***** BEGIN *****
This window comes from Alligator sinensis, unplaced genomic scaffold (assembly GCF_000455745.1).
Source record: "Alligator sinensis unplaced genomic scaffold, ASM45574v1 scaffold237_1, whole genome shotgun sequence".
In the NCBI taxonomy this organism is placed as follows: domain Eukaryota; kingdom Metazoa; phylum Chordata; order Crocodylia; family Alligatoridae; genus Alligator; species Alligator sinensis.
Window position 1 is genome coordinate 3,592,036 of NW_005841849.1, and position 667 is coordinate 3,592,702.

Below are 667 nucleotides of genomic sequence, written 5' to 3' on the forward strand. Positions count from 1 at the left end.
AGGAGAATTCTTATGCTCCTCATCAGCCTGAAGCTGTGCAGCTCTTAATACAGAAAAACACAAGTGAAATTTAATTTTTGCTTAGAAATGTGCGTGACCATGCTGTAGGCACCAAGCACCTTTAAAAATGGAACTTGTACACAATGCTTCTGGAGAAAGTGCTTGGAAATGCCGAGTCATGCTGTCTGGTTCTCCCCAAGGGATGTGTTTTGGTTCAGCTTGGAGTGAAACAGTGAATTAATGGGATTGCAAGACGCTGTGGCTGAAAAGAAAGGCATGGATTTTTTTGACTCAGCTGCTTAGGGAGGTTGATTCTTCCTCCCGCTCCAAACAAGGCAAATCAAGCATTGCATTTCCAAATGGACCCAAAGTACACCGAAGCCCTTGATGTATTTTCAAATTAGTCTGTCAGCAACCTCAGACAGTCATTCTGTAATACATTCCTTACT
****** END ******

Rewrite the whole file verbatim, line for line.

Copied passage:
This window comes from Alligator sinensis, unplaced genomic scaffold (assembly GCF_000455745.1).
Source record: "Alligator sinensis unplaced genomic scaffold, ASM45574v1 scaffold237_1, whole genome shotgun sequence".
In the NCBI taxonomy this organism is placed as follows: domain Eukaryota; kingdom Metazoa; phylum Chordata; order Crocodylia; family Alligatoridae; genus Alligator; species Alligator sinensis.
Window position 1 is genome coordinate 3,592,036 of NW_005841849.1, and position 667 is coordinate 3,592,702.

Below are 667 nucleotides of genomic sequence, written 5' to 3' on the forward strand. Positions count from 1 at the left end.
AGGAGAATTCTTATGCTCCTCATCAGCCTGAAGCTGTGCAGCTCTTAATACAGAAAAACACAAGTGAAATTTAATTTTTGCTTAGAAATGTGCGTGACCATGCTGTAGGCACCAAGCACCTTTAAAAATGGAACTTGTACACAATGCTTCTGGAGAAAGTGCTTGGAAATGCCGAGTCATGCTGTCTGGTTCTCCCCAAGGGATGTGTTTTGGTTCAGCTTGGAGTGAAACAGTGAATTAATGGGATTGCAAGACGCTGTGGCTGAAAAGAAAGGCATGGATTTTTTTGACTCAGCTGCTTAGGGAGGTTGATTCTTCCTCCCGCTCCAAACAAGGCAAATCAAGCATTGCATTTCCAAATGGACCCAAAGTACACCGAAGCCCTTGATGTATTTTCAAATTAGTCTGTCAGCAACCTCAGACAGTCATTCTGTAATACATTCCTTACT